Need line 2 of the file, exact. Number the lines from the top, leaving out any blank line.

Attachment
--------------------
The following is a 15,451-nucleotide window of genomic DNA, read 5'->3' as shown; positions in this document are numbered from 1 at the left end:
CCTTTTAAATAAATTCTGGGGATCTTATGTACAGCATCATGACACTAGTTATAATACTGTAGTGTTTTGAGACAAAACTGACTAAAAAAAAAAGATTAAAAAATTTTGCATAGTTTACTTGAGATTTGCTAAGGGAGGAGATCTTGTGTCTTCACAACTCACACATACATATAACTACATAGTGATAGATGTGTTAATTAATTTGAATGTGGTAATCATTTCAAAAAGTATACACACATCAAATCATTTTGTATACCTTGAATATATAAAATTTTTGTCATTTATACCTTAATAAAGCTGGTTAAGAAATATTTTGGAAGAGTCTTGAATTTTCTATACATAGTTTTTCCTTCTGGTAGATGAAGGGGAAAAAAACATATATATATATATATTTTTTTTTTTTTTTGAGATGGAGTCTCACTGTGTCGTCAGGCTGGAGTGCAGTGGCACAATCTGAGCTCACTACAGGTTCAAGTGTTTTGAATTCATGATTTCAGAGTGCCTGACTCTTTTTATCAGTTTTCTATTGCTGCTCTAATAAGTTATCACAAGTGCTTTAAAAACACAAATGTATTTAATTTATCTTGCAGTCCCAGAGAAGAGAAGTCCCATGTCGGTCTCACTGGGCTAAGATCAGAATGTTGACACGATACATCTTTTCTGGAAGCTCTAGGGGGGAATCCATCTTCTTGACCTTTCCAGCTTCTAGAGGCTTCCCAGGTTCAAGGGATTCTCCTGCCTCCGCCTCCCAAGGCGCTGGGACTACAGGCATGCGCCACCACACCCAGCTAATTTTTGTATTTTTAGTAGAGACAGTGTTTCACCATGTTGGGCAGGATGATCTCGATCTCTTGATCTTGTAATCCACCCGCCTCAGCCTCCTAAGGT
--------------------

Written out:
CCTTTTAAATAAATTCTGGGGATCTTATGTACAGCATCATGACACTAGTTATAATACTGTAGTGTTTTGAGACAAAACTGACTAAAAAAAAAAGATTAAAAAATTTTGCATAGTTTACTTGAGATTTGCTAAGGGAGGAGATCTTGTGTCTTCACAACTCACACATACATATAACTACATAGTGATAGATGTGTTAATTAATTTGAATGTGGTAATCATTTCAAAAAGTATACACACATCAAATCATTTTGTATACCTTGAATATATAAAATTTTTGTCATTTATACCTTAATAAAGCTGGTTAAGAAATATTTTGGAAGAGTCTTGAATTTTCTATACATAGTTTTTCCTTCTGGTAGATGAAGGGGAAAAAAACATATATATATATATATTTTTTTTTTTTTTTGAGATGGAGTCTCACTGTGTCGTCAGGCTGGAGTGCAGTGGCACAATCTGAGCTCACTACAGGTTCAAGTGTTTTGAATTCATGATTTCAGAGTGCCTGACTCTTTTTATCAGTTTTCTATTGCTGCTCTAATAAGTTATCACAAGTGCTTTAAAAACACAAATGTATTTAATTTATCTTGCAGTCCCAGAGAAGAGAAGTCCCATGTCGGTCTCACTGGGCTAAGATCAGAATGTTGACACGATACATCTTTTCTGGAAGCTCTAGGGGGGAATCCATCTTCTTGACCTTTCCAGCTTCTAGAGGCTTCCCAGGTTCAAGGGATTCTCCTGCCTCCGCCTCCCAAGGCGCTGGGACTACAGGCATGCGCCACCACACCCAGCTAATTTTTGTATTTTTAGTAGAGACAGTGTTTCACCATGTTGGGCAGGATGATCTCGATCTCTTGATCTTGTAATCCACCCGCCTCAGCCTCCTAAGGT